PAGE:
Wednesday, July 25, 2018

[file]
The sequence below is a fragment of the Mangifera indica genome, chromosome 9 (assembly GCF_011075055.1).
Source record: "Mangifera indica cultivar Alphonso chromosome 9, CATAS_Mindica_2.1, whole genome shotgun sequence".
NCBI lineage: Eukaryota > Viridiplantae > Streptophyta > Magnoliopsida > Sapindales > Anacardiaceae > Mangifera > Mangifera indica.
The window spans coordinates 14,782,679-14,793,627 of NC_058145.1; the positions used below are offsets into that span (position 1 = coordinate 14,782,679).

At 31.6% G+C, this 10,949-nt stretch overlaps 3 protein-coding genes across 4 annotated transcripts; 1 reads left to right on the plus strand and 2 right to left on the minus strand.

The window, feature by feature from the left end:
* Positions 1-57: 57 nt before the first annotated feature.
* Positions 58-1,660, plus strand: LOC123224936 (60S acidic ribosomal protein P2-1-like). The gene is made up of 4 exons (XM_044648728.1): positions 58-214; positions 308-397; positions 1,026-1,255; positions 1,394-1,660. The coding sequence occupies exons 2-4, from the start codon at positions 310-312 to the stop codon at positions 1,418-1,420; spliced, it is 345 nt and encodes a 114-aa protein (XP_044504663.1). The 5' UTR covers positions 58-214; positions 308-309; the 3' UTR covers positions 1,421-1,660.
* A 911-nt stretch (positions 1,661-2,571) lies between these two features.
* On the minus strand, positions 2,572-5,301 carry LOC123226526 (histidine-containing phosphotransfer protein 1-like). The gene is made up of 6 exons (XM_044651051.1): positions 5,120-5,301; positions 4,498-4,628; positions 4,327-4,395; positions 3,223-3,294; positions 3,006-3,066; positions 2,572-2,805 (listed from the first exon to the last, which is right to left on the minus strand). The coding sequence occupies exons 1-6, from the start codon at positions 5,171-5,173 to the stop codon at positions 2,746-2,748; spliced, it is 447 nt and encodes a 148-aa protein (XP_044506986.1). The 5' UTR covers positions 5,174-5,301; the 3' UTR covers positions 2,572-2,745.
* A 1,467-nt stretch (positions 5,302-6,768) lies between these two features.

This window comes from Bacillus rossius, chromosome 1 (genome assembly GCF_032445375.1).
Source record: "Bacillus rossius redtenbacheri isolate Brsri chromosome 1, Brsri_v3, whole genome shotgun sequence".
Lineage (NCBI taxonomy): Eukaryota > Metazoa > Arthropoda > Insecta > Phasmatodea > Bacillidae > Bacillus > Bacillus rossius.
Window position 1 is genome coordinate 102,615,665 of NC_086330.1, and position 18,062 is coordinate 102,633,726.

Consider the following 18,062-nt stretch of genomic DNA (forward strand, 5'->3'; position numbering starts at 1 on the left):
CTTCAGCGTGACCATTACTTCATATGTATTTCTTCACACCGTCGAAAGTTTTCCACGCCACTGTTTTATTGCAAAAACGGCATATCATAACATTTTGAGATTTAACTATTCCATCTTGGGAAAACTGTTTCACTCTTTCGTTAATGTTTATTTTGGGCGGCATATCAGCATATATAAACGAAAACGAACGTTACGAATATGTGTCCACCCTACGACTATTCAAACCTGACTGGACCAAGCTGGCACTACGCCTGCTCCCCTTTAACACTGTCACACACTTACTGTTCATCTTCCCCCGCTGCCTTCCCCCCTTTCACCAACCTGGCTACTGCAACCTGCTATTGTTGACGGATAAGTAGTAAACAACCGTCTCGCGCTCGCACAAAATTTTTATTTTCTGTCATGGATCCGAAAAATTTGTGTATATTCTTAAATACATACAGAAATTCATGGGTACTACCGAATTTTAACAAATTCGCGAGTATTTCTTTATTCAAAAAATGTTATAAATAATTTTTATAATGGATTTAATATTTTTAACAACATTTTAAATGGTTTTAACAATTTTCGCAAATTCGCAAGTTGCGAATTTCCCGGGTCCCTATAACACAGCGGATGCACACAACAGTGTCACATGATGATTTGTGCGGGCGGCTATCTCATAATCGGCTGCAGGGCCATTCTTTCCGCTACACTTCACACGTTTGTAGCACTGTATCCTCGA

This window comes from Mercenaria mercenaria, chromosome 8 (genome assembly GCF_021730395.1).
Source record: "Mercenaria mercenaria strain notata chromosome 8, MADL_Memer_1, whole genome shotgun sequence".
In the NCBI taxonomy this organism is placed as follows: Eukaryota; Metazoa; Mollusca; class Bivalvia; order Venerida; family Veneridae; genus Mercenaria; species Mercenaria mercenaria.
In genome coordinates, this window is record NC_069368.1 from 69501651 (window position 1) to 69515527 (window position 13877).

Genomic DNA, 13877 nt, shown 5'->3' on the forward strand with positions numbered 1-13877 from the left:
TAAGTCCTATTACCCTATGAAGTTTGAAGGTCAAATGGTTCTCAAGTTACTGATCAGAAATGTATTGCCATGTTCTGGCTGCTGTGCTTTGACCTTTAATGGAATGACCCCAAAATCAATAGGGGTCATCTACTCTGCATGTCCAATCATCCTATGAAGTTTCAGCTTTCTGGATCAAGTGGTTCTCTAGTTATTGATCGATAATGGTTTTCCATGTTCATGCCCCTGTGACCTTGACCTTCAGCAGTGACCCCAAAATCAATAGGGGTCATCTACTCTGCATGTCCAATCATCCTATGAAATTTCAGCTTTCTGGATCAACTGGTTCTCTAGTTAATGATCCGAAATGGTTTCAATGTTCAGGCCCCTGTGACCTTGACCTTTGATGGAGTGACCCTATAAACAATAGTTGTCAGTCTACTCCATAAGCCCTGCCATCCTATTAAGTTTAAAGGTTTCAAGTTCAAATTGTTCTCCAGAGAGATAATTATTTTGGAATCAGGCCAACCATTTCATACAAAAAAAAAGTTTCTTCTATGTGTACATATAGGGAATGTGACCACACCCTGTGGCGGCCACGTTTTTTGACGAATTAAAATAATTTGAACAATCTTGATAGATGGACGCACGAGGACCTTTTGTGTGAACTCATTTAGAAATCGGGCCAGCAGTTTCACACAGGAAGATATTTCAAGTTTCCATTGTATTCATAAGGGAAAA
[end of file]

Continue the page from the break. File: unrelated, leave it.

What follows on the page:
Hikers travel the trail across the Castilian plateau. It’s a long walk to Santiago de Compostela on the Camino de Santiago (Way of St. James), but the Christian faithful have made the pilgrimage since the bones of St. James the Apostle were unearthed here in the 9th century, spreading the cultural rebirth of Europe. The apparition of St. James was said to aid Christian armies in battles with the Moors, so Spaniards adopted Santiago Matamoros (aka St. James, the Moor-slayer) as their patron saint. Modern hikers follow in the footsteps of El Cid, Louis VII of France, and St. Francis of Assisi to this pilgrimage destination that’s on a par with Rome and Jerusalem. Whether their motives are spiritual or not, the experience of the walk lingers. Most travelers follow a variant of the French Route, which begins in the Basque village of Roncesvalles, in the Pyrenees at the French-Spanish border, and trek 500 miles through the Rioja wine country (see here) and the former kingdoms of northern Spain. Hostels, inns, and restaurants along the entire stretch cater to the pilgrims. Those who lack time or stamina for the 4-plus-week journey by foot walk only the final 62 miles, through rugged but green inland Galicia. At Monte de Gozo, 2 miles from Santiago de Compostela, tired but elated travelers typically get their first glimpse of the twin towers of Santiago’s cathedral. Construction of the majestic Cathedral of Santiago de Compostela began in 1078, on the site of a 9th-century basilica destroyed by the Moors, and Maestro Mateo’s original designs rank among Europe’s finest Romanesque art. The cathedral’s elaborate, two-towered Baroque façade, added in the 18th century, protects the now restored original Porta de Gloria from weathering. The impact of the cavernous interior—as simple as the façade is ornate—is heightened by the golden-cloaked, bejeweled statue of St. James above the main altar, embraced by arriving pilgrims. The cathedral shares the vast Plaza del Obradoiro (“work of gold”) with the Hotel Reyes Católicos (Catholic Kings), built by King Ferdinand and Queen Isabel in 1499 as a hospice for pilgrims. Now one of the most renowned paradors in Spain, it has rooms overlooking the square and the cathedral and many more overlooking four courtyard cloisters. Only a short walk away, the Palacio del Carmen has transformed an 18th-century convent into comfortable if less majestic lodging. Where: Santiago de Compostela is 375 miles/603 km northwest of Madrid. The most popular route of the Camino de Santiago starts in Roncesvalle and runs 500 miles/800 km across the northern regions of Spain, from east to west. How: U.S.-based Saranjan, Inc., offers 1- to 2-week tours by minibus, on foot, or on bicycle. Tel 800-858-9594 or 206-720-0623; www.saranjan.com. Cost: 8-day hiking/biking tours from $3,150; all-inclusive. Originate in León. Hotel Reyes Católicos: Tel 34/981582200; www.parador.es; in the U.S., Palace Tours, 800-724-5120; www.palacetours.com. Cost: from $105 (off-peak), from $225 (peak). Palacio del Carmen: Tel 34/981-552444; www.palaciodelcarmen.com. Cost: from $100 (off-peak), from $115 (peak). Best times: late Feb or early Mar for Antroido (carnival); last 2 weeks of Jul for succession of fiestas; Jul 25 for feast day of Santiago, celebrated with fireworks, music, and processions.